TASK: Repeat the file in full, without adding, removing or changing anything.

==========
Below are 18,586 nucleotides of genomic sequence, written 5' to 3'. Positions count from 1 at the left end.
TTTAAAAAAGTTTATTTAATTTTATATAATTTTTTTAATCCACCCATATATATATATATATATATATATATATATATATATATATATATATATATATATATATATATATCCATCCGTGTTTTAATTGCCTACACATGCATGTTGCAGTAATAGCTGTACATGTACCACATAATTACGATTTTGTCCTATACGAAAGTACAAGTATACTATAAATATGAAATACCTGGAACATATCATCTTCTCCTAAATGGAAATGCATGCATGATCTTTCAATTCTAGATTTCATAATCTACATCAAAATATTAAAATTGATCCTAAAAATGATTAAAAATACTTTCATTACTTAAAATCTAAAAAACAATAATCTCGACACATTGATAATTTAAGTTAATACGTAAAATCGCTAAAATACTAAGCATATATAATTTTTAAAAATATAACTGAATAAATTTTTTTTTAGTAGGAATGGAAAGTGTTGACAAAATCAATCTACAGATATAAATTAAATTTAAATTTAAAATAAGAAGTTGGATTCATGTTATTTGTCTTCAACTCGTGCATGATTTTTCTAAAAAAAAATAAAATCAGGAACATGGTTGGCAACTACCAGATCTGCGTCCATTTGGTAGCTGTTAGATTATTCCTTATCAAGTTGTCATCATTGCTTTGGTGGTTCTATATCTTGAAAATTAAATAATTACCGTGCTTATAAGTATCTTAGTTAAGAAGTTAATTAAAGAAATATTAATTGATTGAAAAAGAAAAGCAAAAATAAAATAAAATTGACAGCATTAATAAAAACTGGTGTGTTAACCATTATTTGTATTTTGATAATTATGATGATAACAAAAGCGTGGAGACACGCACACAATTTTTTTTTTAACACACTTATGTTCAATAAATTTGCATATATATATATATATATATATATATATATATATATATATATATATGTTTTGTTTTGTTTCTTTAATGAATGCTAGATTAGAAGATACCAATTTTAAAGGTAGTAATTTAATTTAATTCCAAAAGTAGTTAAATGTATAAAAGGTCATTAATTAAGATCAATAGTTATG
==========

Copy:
Below are 18,586 nucleotides of genomic sequence, written 5' to 3'. Positions count from 1 at the left end.
TTTAAAAAAGTTTATTTAATTTTATATAATTTTTTTAATCCACCCATATATATATATATATATATATATATATATATATATATATATATATATATATATATATATATATCCATCCGTGTTTTAATTGCCTACACATGCATGTTGCAGTAATAGCTGTACATGTACCACATAATTACGATTTTGTCCTATACGAAAGTACAAGTATACTATAAATATGAAATACCTGGAACATATCATCTTCTCCTAAATGGAAATGCATGCATGATCTTTCAATTCTAGATTTCATAATCTACATCAAAATATTAAAATTGATCCTAAAAATGATTAAAAATACTTTCATTACTTAAAATCTAAAAAACAATAATCTCGACACATTGATAATTTAAGTTAATACGTAAAATCGCTAAAATACTAAGCATATATAATTTTTAAAAATATAACTGAATAAATTTTTTTTTAGTAGGAATGGAAAGTGTTGACAAAATCAATCTACAGATATAAATTAAATTTAAATTTAAAATAAGAAGTTGGATTCATGTTATTTGTCTTCAACTCGTGCATGATTTTTCTAAAAAAAAATAAAATCAGGAACATGGTTGGCAACTACCAGATCTGCGTCCATTTGGTAGCTGTTAGATTATTCCTTATCAAGTTGTCATCATTGCTTTGGTGGTTCTATATCTTGAAAATTAAATAATTACCGTGCTTATAAGTATCTTAGTTAAGAAGTTAATTAAAGAAATATTAATTGATTGAAAAAGAAAAGCAAAAATAAAATAAAATTGACAGCATTAATAAAAACTGGTGTGTTAACCATTATTTGTATTTTGATAATTATGATGATAACAAAAGCGTGGAGACACGCACACAATTTTTTTTTTAACACACTTATGTTCAATAAATTTGCATATATATATATATATATATATATATATATATATATATATATATATGTTTTGTTTTGTTTCTTTAATGAATGCTAGATTAGAAGATACCAATTTTAAAGGTAGTAATTTAATTTAATTCCAAAAGTAGTTAAATGTATAAAAGGTCATTAATTAAGATCAATAGTTATG